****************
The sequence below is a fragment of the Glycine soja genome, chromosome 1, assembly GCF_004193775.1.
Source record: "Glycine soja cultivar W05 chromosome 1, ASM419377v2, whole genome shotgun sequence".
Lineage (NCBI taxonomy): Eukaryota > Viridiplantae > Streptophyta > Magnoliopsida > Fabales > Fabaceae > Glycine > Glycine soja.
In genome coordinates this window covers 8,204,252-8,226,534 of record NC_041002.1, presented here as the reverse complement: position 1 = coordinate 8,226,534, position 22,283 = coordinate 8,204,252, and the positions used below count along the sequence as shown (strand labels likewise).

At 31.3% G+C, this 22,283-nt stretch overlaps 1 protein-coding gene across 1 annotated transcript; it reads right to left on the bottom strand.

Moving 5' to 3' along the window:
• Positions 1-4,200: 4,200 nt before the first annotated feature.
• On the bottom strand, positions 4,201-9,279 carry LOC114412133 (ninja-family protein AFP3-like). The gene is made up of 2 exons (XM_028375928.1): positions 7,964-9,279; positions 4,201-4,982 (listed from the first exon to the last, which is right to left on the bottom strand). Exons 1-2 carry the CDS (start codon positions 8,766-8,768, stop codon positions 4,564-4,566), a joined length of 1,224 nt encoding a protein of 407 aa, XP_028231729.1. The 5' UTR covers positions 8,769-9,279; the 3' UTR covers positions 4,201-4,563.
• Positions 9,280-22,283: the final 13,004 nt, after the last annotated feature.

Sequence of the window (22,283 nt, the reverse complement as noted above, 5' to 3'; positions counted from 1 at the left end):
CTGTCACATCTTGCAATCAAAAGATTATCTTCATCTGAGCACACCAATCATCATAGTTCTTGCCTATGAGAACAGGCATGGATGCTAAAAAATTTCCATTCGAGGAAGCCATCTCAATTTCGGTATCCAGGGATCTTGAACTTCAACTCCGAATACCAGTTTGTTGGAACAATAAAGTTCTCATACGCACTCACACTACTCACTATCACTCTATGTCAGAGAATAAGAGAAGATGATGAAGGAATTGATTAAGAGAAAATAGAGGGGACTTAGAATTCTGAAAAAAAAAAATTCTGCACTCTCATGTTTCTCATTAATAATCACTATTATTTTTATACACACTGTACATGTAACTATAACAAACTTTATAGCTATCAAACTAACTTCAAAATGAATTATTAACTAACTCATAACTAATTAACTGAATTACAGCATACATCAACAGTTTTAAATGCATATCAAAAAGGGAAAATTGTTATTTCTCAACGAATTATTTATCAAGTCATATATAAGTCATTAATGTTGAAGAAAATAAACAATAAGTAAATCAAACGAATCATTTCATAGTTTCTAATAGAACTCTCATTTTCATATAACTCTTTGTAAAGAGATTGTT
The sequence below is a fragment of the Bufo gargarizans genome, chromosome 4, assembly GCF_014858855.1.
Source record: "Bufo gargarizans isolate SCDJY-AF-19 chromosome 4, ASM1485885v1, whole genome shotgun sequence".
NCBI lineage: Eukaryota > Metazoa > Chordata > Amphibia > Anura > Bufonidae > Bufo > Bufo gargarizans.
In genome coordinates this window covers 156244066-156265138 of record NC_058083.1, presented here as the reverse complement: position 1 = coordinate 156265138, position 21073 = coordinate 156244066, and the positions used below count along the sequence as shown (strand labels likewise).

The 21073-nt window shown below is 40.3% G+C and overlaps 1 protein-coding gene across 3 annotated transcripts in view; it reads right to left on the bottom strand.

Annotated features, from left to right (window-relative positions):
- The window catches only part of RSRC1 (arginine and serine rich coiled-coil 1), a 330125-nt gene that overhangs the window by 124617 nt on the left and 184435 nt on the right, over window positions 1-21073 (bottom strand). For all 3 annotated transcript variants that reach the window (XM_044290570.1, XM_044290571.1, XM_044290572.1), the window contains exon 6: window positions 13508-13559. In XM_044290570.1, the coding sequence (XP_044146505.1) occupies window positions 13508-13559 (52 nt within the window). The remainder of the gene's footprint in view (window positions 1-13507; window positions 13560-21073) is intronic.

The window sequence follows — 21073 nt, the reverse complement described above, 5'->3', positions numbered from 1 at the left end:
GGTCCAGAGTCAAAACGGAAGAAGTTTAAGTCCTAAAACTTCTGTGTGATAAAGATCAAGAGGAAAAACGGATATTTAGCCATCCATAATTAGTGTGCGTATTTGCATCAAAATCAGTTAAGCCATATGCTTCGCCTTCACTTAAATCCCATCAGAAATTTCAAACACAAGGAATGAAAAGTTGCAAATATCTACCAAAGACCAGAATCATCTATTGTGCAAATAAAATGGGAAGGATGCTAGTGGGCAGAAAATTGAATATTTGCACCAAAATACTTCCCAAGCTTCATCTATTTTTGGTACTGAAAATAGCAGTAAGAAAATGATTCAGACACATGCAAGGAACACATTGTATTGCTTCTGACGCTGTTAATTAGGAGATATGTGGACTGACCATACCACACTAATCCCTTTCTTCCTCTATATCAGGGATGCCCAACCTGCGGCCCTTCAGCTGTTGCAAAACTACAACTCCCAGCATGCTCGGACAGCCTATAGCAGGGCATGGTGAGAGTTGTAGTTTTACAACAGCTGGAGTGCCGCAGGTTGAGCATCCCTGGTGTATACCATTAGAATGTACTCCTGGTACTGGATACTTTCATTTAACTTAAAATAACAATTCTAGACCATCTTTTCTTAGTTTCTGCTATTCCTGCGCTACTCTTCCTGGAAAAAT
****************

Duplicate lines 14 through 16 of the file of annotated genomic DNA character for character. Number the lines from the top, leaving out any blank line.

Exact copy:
NCBI lineage: Eukaryota > Metazoa > Chordata > Amphibia > Anura > Bufonidae > Bufo > Bufo gargarizans.
In genome coordinates this window covers 156244066-156265138 of record NC_058083.1, presented here as the reverse complement: position 1 = coordinate 156265138, position 21073 = coordinate 156244066, and the positions used below count along the sequence as shown (strand labels likewise).

The 21073-nt window shown below is 40.3% G+C and overlaps 1 protein-coding gene across 3 annotated transcripts in view; it reads right to left on the bottom strand.